Technology at Queen Elizabeth's School seeks to engage pupils in the field of engineering through a series of theoretical and practical experiences; we seek to encourage pupils to question the man-made world around them and to consider how it can be made better. Technological skills are developed through analysis of existing products, manufacturing skills-based activities, testing of products and materials and project work. Computing and ICT is developed throughout the Technology course as both digital literacy and programming activities.
Group projects, discussions and analysis are a valued element in teaching and learning in Technology. At Key Stage 3, Technology takes a STEM (Science, Technology, Engineering and Maths) based approach; pupils develop their skills in design, problem solving, manufacturing and testing. The Technology curriculum delivers a challenging computing based provision and also introduces pupils to working with Food. Pupils are taught a variety of food preparation and cookery skills in our new fully-equipped teaching kitchen. In Key Stage 4, pupils study the OCR Product Design specification. This course develops pupils’ practical engineering skills with challenging manufacturing tasks whilst also allowing them the scope to explore wider design contexts such as engineering for the developing world or designing for people with disabilities.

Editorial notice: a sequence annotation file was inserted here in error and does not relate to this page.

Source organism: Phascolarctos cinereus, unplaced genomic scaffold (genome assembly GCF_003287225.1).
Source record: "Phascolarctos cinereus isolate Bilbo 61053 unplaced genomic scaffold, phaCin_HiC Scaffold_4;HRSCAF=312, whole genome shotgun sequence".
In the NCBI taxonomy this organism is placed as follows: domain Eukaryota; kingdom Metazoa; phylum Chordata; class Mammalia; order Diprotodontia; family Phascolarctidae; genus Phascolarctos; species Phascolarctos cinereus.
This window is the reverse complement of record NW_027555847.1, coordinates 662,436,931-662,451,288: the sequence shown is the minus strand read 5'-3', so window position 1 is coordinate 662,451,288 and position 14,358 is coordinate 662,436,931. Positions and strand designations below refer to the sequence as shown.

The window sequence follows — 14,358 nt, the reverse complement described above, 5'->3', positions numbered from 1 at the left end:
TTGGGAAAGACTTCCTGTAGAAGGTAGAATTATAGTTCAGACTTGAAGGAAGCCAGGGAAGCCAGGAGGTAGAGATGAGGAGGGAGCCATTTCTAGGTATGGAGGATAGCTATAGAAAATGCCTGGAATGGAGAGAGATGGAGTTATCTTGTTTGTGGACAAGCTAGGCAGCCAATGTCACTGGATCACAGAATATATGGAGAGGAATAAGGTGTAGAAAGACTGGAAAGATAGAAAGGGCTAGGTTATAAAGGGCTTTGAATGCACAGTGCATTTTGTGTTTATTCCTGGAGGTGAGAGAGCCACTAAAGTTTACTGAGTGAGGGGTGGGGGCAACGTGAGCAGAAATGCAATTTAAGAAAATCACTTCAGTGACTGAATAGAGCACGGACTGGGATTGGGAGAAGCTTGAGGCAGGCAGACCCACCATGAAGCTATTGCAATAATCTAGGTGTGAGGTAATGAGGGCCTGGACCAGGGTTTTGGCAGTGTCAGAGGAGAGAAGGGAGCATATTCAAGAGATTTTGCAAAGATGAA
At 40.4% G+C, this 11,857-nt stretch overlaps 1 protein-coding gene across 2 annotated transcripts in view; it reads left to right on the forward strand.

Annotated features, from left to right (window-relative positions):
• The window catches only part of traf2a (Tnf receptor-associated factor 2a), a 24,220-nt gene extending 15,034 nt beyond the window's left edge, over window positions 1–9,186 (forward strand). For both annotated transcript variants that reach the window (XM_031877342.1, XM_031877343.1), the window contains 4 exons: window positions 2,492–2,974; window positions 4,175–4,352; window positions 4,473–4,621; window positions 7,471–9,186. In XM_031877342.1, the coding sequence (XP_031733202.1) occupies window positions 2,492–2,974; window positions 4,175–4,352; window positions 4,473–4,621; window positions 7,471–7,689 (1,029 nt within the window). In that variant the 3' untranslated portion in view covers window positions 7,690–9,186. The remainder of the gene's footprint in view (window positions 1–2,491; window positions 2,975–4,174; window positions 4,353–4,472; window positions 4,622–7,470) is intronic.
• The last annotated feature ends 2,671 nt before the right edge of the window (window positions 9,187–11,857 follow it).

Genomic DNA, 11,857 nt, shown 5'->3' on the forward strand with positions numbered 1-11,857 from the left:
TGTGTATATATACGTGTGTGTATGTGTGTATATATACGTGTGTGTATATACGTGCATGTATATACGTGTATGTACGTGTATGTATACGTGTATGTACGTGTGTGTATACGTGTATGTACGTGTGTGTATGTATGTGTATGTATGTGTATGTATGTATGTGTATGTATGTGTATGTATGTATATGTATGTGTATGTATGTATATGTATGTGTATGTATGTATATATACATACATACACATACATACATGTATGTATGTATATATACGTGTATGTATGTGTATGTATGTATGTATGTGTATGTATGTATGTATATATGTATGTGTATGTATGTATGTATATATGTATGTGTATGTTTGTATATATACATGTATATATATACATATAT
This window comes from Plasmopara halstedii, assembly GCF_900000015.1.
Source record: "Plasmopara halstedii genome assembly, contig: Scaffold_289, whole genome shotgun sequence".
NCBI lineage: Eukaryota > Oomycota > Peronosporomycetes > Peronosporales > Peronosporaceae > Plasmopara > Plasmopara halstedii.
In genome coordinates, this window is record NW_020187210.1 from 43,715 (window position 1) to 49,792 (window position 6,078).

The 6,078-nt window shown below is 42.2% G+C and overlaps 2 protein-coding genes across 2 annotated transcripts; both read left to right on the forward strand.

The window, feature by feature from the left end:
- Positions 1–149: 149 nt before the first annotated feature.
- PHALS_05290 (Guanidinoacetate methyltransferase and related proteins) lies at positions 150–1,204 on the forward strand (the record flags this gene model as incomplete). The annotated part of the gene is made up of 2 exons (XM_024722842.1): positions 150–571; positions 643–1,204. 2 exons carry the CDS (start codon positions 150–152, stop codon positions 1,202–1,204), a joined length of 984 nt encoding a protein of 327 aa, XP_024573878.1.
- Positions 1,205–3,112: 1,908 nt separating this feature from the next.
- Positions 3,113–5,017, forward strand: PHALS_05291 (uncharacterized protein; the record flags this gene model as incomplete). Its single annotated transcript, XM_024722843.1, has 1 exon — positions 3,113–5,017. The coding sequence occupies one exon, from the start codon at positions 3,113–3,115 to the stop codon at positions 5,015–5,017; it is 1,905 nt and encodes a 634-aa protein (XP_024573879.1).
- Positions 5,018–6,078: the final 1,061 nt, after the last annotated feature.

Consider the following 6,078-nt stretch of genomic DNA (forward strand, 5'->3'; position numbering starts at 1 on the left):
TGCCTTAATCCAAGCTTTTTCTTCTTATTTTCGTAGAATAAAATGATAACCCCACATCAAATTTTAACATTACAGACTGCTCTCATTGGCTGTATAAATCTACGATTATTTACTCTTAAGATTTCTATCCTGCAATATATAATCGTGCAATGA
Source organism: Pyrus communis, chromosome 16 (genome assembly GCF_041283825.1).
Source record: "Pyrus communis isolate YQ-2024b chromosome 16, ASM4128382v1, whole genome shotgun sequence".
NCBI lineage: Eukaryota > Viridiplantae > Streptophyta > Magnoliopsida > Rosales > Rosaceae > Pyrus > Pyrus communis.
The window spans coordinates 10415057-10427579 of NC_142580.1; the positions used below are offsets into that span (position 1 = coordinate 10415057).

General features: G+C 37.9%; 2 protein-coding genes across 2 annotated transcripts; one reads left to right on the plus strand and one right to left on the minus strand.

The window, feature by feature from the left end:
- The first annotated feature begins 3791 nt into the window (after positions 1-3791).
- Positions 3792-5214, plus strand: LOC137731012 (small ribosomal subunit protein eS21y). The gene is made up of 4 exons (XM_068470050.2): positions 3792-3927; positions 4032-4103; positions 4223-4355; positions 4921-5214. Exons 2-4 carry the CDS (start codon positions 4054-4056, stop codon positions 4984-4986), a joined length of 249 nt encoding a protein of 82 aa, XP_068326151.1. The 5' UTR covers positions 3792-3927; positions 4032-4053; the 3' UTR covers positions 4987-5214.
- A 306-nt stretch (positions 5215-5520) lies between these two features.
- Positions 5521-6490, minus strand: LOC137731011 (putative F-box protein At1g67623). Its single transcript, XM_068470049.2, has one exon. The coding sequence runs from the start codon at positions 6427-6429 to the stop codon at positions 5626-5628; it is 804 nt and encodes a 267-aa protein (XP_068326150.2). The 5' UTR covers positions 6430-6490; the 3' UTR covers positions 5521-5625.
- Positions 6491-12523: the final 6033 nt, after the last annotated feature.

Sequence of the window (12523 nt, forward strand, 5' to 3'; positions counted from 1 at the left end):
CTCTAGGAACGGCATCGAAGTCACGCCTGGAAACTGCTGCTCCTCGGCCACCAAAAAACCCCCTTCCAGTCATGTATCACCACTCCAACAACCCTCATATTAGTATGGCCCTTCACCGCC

There are a variety of exciting extra-curricular opportunities open to young engineers in Technology. At Key Stage 3, our electronics and vibrobot lunchtime clubs focus on enthusing pupils about engineering and designing, whilst at Key Stage 4 there is an opportunity for pupils to get involved in making their own 3D printer in our Reprap club. There are also Technology clinics provided to offer pupils additional support.
Technology in the Sixth Form offers pupils the opportunity of taking part in the EDT Engineering Education Scheme; this scheme involves a team working with an engineering company on a real-world brief. Pupils begin by producing and testing concepts, developing their ideas to ensure problems are addressed, and finally presenting their ideas to the company board and a panel of engineering professionals at a celebration day. Pupils can also become part of the Greenpower Challenge team; the scheme, led by pupils, involves designing and constructing a single seat electric racing car which will ultimately compete against other secondary schools in local and national racing heats.
The Technology department also promotes the Arkwright Scholarships scheme, which aims to encourage high-ability 15 and 16-year-old students to take up engineering or technological careers by awarding scholarships during their A Level studies.